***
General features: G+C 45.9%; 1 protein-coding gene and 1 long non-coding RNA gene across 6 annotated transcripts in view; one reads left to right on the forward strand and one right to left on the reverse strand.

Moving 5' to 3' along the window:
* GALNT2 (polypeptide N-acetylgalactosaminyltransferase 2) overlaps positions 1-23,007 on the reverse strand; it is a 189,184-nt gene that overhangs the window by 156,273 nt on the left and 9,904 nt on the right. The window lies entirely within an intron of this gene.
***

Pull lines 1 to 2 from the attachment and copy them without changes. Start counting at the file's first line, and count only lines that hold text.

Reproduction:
General features: G+C 45.9%; 1 protein-coding gene and 1 long non-coding RNA gene across 6 annotated transcripts in view; one reads left to right on the forward strand and one right to left on the reverse strand.

Moving 5' to 3' along the window: